Parliament of Fowls

主題 Topic Court of King’s Bench, Ordinance and Statute of Labors, Marriage, Enarratio (Analysis and Exposition of Texts)
書刊名 TitleParliament of Fowls in The Complete Works of Geoffrey Chaucer
( 2nd Edition)
作者 AuthorGeoffrey Chaucer  (edited by W.W. Skeat )
出版社 PublisherOxford UP
出版年 Year1900
語言 LanguageMiddle English
裝訂 Binding□ 平裝 Paperback    □ 精裝 Hardcover
頁數 Pages
(10 / 13)

Bibliography Reference  (STC, Duff, GW . . .)
Web Link
撰寫日期 Date2015.01.24

A.   簡介 Introduction (within 100 words, Chinese or English)

與早期作品如《公爵夫人之書》、《名人堂》等相似,喬叟以夢境文學形式寫成《百鳥議會》。二月十四日,聖瓦倫汀日(St. Valentine’s Day)的夜晚,臨睡前思索愛的本質的敘述者夢見了森林綠地間自然女神正主持一場議會,與會者是各式各樣的鳥類。春天來臨之際正是鳥兒們擇偶的時節;這些與會的鳥兒們正吱吱喳喳地討論一件大事:一隻年輕貌美的雌鷹該如何由三位年輕氣盛的雄鷹當中選出最適合的配偶?喬叟在這個動物寓言中以物種之間被認為最高貴的老鷹的擇偶比喻貴族社會婚姻理當門當戶對的規則;更以三隻年輕且旗鼓相當的雄鷹求偶時的演說,呈現了騎士與仕女宮廷愛情的辭令以及宮廷婚姻的政治角力。

B.   文本摘錄 Extracts (4-6 Pages)

(Lines 295-490)
295  Whan I was come ayen unto the place
296  That I of spak, that was so swote and grene,
297  Forth welk I tho, my-selven to solace.
298  Tho was I war wher that ther sat a quene
299  That, as of light the somer-sonne shene
300  Passeth the sterre, right so over mesure
301  She fairer was than any creature.
302  And in a launde, upon an hille of floures,
303  Was set this noble goddesse Nature;
304  Of braunches were hir halles and hir boures,
305  Y-wrought after hir craft and hir mesure;
306  Ne ther nas foul that cometh of engendrure,
307  That they ne were prest in hir presence,
308  To take hir doom and yeve hir audience.
309  For this was on seynt Valentynes day,
310  Whan every foul cometh ther to chese his make,
311  Of every kinde, that men thenke may;
312  And that so huge a noyse gan they make,
313  That erthe and see, and tree, and every lake
314  So ful was, that unnethe was ther space
315  For me to stonde, so ful was al the place.
316  And right as Aleyn, in the Pleynt of Kinde,
317  Devyseth Nature of aray and face,
318  In swich aray men mighten hir ther finde.
319  This noble emperesse, ful of grace,
320  Bad every foul to take his owne place,
321  As they were wont alwey fro yeer to yere,
322  Seynt Valentynes day, to stonden there.
323  That is to sey, the foules of ravyne
324  Were hyest set; and than the foules smale,
325  That eten as hem nature wolde enclyne,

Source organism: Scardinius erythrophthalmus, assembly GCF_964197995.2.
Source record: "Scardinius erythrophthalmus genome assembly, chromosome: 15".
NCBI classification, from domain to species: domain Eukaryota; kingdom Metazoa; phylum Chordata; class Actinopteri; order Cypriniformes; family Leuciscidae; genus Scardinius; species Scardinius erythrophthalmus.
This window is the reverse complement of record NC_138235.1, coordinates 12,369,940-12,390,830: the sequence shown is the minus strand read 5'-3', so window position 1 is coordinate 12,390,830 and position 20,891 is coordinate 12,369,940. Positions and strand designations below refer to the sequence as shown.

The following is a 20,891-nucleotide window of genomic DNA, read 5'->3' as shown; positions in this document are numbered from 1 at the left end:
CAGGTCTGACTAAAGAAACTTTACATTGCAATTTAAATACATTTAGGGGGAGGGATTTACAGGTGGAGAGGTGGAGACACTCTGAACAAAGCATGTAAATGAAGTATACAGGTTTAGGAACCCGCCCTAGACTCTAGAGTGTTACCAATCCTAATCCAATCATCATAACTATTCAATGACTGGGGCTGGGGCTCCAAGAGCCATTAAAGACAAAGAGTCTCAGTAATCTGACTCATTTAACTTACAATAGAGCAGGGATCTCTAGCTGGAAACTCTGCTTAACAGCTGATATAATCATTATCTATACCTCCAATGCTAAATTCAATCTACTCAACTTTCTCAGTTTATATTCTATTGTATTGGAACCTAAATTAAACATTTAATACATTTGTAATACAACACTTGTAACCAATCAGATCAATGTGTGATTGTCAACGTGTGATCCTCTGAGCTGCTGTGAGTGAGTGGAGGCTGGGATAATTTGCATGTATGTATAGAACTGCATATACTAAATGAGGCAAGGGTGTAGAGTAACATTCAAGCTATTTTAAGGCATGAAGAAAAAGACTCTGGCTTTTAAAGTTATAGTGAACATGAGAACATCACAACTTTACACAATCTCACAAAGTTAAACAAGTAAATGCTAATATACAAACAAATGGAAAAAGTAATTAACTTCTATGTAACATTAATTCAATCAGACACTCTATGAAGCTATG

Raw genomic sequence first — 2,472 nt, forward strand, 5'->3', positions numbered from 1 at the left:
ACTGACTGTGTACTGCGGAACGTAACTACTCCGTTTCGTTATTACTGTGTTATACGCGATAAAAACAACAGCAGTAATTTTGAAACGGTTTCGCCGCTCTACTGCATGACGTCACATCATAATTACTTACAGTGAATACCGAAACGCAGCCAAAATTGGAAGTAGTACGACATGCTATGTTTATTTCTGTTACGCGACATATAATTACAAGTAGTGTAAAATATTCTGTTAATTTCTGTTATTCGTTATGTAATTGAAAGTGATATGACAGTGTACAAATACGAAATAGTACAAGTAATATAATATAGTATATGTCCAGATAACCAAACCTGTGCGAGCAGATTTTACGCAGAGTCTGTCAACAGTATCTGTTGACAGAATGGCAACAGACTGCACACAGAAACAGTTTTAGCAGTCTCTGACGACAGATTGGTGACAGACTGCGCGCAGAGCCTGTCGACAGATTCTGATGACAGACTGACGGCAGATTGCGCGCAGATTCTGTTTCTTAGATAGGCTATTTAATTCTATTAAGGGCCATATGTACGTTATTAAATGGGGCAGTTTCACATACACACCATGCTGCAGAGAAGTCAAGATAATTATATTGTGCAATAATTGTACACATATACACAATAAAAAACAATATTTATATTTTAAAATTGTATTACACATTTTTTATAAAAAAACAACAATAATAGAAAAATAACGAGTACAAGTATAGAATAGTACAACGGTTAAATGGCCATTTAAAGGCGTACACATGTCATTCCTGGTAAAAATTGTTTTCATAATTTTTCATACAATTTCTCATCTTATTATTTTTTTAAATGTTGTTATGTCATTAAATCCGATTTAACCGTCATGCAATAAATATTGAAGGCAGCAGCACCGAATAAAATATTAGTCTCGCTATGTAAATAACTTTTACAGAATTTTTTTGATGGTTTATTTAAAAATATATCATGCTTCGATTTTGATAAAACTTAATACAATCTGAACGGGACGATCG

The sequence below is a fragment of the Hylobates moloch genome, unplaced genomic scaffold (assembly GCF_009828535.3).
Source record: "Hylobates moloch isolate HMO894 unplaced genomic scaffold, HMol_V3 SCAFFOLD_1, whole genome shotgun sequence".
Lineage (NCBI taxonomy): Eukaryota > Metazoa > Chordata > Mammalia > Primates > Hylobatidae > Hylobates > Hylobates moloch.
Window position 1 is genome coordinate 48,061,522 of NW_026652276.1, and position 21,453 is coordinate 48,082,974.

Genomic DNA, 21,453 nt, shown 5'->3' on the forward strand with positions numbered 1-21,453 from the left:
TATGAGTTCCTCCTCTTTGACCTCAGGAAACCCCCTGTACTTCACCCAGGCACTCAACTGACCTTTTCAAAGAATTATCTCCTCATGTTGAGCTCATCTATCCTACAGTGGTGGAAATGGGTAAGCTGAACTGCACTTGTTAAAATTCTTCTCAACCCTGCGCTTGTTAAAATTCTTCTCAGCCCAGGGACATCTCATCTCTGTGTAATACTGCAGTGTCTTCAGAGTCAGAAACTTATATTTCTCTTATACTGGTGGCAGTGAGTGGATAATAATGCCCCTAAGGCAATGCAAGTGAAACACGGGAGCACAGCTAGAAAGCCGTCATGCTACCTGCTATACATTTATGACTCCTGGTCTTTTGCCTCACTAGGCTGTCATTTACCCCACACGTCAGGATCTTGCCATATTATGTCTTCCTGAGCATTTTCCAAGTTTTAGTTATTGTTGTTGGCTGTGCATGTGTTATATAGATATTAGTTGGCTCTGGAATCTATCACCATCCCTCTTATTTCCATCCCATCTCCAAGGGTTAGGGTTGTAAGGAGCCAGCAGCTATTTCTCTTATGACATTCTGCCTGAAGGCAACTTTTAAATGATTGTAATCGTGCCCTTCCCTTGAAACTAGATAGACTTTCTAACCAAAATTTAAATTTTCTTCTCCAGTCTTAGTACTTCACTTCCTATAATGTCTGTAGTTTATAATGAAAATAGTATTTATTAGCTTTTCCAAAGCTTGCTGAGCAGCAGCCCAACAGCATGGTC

326  As worm or thing of whiche I telle no tale;
327  And water-foul sat loweste in the dale;
328  But foul that liveth by seed sat on the grene,
329  And that so fele, that wonder was to sene.
330  There mighte men the royal egle finde,
331  That with his sharpe look perceth the sonne;
332  And other egles of a lower kinde,
333  Of which that clerkes wel devysen conne.
334  Ther was the tyraunt with his fethres donne
335  And greye, I mene the goshauk, that doth pyne
336  To briddes for his outrageous ravyne.
337  The gentil faucoun, that with his feet distreyneth
338  The kinges hond; the hardy sperhauk eke,
339  The quayles foo; the merlion that payneth
340  Him-self ful ofte, the larke for to seke;
341  Ther was the douve, with hir eyen meke;
342  The Ialous swan, ayens his deth that singeth;
343  The oule eek, that of dethe the bode bringeth;
344  The crane the geaunt, with his trompes soune;
345  The theef, the chogh; and eek the Iangling pye;
346  The scorning Iay; the eles foo, heroune;
347  The false lapwing, ful of trecherye;
348  The stare, that the counseyl can bewrye;
349  The tame ruddok; and the coward kyte;
350  The cok, that orloge is of thorpes lyte;
351  The sparow, Venus sone; the nightingale,
352  That clepeth forth the fresshe leves newe;
353  The swalow, mordrer of the flyes smale
354  That maken hony of floures fresshe of hewe;
355  The wedded turtel, with hir herte trewe;
356  The pecok, with his aungels fethres brighte;
357  The fesaunt, scorner of the cok by nighte;
358  The waker goos; the cukkow ever unkinde;
359  The popiniay, ful of delicasye;
360  The drake, stroyer of his owne kinde;
361  The stork, the wreker of avouterye;
362  The hote cormeraunt of glotonye;
363  The raven wys, the crow with vois of care;
364  The throstel olde; the frosty feldefare.
365  What shulde I seyn? of foules every kinde
366  That in this world han fethres and stature,
367  Men mighten in that place assembled finde
368  Before the noble goddesse Nature,
369  And everich of hem did his besy cure
370  Benignely to chese or for to take,
371  By hir acord, his formel or his make.
372  But to the poynt -- Nature held on hir honde
373  A formel egle, of shap the gentileste
374  That ever she among hir werkes fonde,
375  The moste benigne and the goodlieste;
376  In hir was every vertu at his reste,
377  So ferforth, that Nature hir-self had blisse
378  To loke on hir, and ofte hir bek to kisse.
379  Nature, the vicaire of thalmighty lorde,
380  That hoot, cold, hevy, light, and moist and dreye
381  Hath knit by even noumbre of acorde,
382  In esy vois began to speke and seye,